Career and Financial Stability
When we first got hitched, Michael had been at the same company for seven and a half years—and was miserable. I, meanwhile, decided to rely on my new husband's health insurance and steady salary, leave my full-time job in publishing and make a go of freelancing. The ensuing years were tumultuous, to say the least. Now, we're both happy and bringing in decent incomes, and we feel confident that we can support not only ourselves, but a child as well. These days, true job security doesn't exist, and your financial responsibilities as a couple will constantly increase. You could end up waiting forever for the right time to conceive. But if you're still living from paycheck to paycheck, dining out on the McDonald's Dollar Menu every evening and trying to find the career paths that make the most sense, it could be smart to wait.
We could add a child into the crowded mix that is our one-bedroom condo. Our own parents dealt with similar situations in the past, and survived. But we're already tripping over the three cats that we're not allowed to have. And our storage space no longer has any storage space left. And I've taken to working on my laptop in bed, which is not ideal. And sometimes, I feel as if I'm being consumed by furniture, knick-knacks, books, dust bunnies, everything. When my husband and I first moved in together, it took awhile to get used to to sharing such a small space with another person. We still have tussles over whether or not he's allowed to watch TV while I'm trying to get work done, or whether or not I should even be working in bed when he's trying to sleep. Adding a child to that chaos could precipitate a major meltdown. Talk together about the amount of space you want for your family, and how it aligns with the amount of space you most definitely need. Is an upgrade necessary before expanding your family and, if so, is an upgrade possible? Food for thought. The Thermostat War, And 6 More Silly Compromises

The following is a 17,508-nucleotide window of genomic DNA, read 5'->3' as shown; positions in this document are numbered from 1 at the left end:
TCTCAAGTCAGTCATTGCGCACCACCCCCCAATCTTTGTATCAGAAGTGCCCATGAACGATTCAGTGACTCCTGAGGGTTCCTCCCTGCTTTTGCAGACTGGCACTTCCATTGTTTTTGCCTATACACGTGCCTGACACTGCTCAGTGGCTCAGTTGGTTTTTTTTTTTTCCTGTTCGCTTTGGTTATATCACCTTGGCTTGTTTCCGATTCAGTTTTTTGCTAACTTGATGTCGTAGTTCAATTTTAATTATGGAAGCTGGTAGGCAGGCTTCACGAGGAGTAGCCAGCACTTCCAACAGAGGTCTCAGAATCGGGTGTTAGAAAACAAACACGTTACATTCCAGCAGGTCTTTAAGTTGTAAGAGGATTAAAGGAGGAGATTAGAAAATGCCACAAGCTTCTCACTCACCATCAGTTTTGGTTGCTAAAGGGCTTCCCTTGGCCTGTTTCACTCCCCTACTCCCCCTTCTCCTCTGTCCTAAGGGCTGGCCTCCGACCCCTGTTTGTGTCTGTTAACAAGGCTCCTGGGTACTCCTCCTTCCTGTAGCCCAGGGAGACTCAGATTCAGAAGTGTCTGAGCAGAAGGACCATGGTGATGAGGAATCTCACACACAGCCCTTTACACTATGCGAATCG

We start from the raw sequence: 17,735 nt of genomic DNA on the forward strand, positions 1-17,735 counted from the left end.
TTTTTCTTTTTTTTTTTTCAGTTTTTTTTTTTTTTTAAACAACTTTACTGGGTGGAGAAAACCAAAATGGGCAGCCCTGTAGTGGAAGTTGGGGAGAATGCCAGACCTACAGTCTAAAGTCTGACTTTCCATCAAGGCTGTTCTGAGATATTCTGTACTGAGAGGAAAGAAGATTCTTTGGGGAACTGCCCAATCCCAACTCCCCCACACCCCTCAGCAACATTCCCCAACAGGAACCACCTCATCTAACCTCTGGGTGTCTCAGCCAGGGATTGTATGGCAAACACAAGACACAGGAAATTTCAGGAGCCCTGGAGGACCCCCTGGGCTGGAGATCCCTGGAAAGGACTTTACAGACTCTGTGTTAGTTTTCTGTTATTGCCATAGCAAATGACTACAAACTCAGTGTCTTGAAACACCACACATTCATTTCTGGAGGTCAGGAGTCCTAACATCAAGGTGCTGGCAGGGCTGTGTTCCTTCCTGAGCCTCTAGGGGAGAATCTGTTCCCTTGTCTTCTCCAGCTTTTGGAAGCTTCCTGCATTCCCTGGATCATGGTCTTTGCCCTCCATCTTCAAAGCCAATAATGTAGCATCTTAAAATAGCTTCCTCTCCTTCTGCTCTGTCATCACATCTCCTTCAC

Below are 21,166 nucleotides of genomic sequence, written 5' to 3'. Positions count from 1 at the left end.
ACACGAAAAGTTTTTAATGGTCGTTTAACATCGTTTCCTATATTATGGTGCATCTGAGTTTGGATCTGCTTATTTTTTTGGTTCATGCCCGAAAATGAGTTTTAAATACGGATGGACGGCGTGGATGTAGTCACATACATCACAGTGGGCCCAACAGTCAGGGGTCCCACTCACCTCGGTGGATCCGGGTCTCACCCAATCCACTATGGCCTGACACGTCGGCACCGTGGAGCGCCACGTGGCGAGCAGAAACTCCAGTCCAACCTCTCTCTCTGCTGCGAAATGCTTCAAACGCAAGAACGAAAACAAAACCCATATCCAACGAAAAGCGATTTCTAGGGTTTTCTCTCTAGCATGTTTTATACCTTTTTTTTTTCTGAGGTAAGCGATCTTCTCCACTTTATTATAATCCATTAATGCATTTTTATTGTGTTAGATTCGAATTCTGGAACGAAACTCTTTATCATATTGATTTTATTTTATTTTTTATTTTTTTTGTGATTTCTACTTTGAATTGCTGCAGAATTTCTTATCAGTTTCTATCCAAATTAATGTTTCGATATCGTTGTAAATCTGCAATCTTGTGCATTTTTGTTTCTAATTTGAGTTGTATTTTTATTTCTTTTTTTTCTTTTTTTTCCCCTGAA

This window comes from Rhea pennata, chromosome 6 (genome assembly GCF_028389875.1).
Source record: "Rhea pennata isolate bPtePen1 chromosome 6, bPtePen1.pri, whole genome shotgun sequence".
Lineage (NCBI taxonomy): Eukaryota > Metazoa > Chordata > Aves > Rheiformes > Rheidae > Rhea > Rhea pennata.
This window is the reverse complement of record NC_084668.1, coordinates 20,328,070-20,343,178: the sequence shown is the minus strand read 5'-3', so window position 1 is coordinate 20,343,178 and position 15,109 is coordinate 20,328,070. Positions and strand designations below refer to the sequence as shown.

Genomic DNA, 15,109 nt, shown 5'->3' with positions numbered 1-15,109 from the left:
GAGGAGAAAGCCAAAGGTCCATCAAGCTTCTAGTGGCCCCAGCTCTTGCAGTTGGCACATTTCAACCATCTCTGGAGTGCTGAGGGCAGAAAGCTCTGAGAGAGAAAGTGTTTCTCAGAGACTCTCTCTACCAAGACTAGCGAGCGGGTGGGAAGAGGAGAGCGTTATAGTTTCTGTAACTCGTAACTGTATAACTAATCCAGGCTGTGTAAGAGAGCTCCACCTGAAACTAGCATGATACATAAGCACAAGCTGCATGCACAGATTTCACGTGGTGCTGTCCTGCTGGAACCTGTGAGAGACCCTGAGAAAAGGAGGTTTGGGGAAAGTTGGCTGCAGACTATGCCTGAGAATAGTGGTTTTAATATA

How did you know it was time to start a family?